Whatever type of test it is, you may sometimes find yourself wondering about the best practices for creating the test or assessment that employees must complete after training and before they perform the tasks for real on the job.

In this article, we’re going to give you tips about something related to test creation that learning experts call fidelity (no, not THAT fidelity–this is not a juicy blog post). In training talk, fidelity is the extent to which your test or test question mirrors the real task your workers will have to perform on the job.

In describing fidelity and tests, we’ll cover a few other best practices, too. Hope this helps you with your question writin’.

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OSHA Offers Helpful Resource for Wearing Respirators Safely at Work

OSHA’s been creating a lot of helpful materials related to workplace safety and COVID-19, and they recently created some materials to help workers wear respirators correctly to preserve their safety.

One of those new OSHA resources is this OSHA Poster titled Seven Steps to Correctly Wear a Respirator at Work. Another is this OSHA Video titled Putting On and Taking Off a Mask.

Additionally, there are a lot of guidances at the OSHA COVID-19 Safety and Health Topic webpage regarding respirators at work that you should check out (in particular, check out the Enforcement Memoranda).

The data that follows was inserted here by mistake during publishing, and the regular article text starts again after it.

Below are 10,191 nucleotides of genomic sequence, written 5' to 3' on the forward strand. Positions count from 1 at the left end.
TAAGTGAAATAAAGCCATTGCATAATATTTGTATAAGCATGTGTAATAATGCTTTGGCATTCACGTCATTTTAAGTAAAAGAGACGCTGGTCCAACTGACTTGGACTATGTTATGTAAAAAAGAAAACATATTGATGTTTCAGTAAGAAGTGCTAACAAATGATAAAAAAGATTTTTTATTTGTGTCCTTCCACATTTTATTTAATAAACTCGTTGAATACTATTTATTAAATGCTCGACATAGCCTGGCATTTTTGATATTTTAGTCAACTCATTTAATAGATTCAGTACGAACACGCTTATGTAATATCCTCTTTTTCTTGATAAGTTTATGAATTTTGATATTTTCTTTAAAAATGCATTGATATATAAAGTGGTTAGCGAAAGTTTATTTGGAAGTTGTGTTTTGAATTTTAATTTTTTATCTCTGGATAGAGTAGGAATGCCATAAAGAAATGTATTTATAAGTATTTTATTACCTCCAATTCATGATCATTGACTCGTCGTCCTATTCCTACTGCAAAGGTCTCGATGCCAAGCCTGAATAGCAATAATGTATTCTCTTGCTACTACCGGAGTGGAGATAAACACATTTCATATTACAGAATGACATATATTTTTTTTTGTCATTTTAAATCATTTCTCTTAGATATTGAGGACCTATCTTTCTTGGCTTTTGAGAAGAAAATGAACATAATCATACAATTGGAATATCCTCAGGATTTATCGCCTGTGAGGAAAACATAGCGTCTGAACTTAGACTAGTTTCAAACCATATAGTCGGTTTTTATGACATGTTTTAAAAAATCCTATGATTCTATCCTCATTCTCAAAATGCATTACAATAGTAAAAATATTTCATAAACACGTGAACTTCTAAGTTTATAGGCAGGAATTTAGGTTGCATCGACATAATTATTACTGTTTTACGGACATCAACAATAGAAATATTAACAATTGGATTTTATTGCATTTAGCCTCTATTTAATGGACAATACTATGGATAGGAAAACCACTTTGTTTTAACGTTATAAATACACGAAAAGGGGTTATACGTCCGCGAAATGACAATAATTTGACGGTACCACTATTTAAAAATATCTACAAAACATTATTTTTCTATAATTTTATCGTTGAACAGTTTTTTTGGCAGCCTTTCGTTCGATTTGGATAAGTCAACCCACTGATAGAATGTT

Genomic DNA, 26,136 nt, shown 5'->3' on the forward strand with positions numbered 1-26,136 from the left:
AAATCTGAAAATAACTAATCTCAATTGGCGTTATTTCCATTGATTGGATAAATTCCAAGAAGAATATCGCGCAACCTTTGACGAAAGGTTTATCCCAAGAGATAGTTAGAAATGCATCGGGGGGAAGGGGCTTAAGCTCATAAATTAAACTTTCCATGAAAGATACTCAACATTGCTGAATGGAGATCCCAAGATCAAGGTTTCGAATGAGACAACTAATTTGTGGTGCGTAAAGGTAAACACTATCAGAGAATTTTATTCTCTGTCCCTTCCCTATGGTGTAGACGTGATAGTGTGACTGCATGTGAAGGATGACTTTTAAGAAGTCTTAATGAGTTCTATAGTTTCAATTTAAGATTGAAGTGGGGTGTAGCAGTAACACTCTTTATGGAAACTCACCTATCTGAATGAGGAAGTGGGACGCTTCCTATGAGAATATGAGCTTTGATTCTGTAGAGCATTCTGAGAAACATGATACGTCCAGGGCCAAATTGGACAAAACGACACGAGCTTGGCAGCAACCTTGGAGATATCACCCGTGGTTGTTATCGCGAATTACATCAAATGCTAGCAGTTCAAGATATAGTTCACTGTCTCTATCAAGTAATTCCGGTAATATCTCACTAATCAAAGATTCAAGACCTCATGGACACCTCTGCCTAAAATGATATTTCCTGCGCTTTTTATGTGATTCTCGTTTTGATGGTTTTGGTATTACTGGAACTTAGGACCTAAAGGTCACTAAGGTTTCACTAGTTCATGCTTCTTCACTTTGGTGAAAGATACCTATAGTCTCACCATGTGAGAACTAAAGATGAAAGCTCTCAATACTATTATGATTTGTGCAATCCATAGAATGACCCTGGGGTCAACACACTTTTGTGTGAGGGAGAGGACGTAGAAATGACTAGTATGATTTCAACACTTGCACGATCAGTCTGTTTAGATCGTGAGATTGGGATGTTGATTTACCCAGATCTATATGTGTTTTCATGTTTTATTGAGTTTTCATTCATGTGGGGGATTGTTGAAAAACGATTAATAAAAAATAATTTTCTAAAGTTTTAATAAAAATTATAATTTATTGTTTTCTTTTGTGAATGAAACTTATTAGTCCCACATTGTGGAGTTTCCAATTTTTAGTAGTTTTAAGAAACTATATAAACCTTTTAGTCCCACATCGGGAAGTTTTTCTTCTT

On top of all that, you might also want to check out the following, more general materials from OSHA on COVID-19:

And before you leave, you might want to read our short article on 4 OSHA Training Requirements for COVID-19 and/or our much longer article about OSHA Safety Training Compliance & COVID-19.

Stay safe, friends!

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OSHA’s Guidance for the Package-Delivery Workforce & COVID-19

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If you’re a safety professional or worker in the package-delivery industry, and you haven’t yet seen this, OSHA published a guidance for COVID-19 and the package delivery workforce. Do yourself a favor and check it out.

In addition, you might also want to check out the following from OSHA on COVID-19:

Beyond that, you might want to read our short article on 4 OSHA Training Requirements for COVID-19 and/or our much longer article about OSHA Safety Training Compliance & COVID-19.

Please use the comments to share any experiences, insights, suggestions, or cautions you may have. And stay safe and healthy!

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OSHA’s Guidance for the Construction Industry Workforce & COVID-19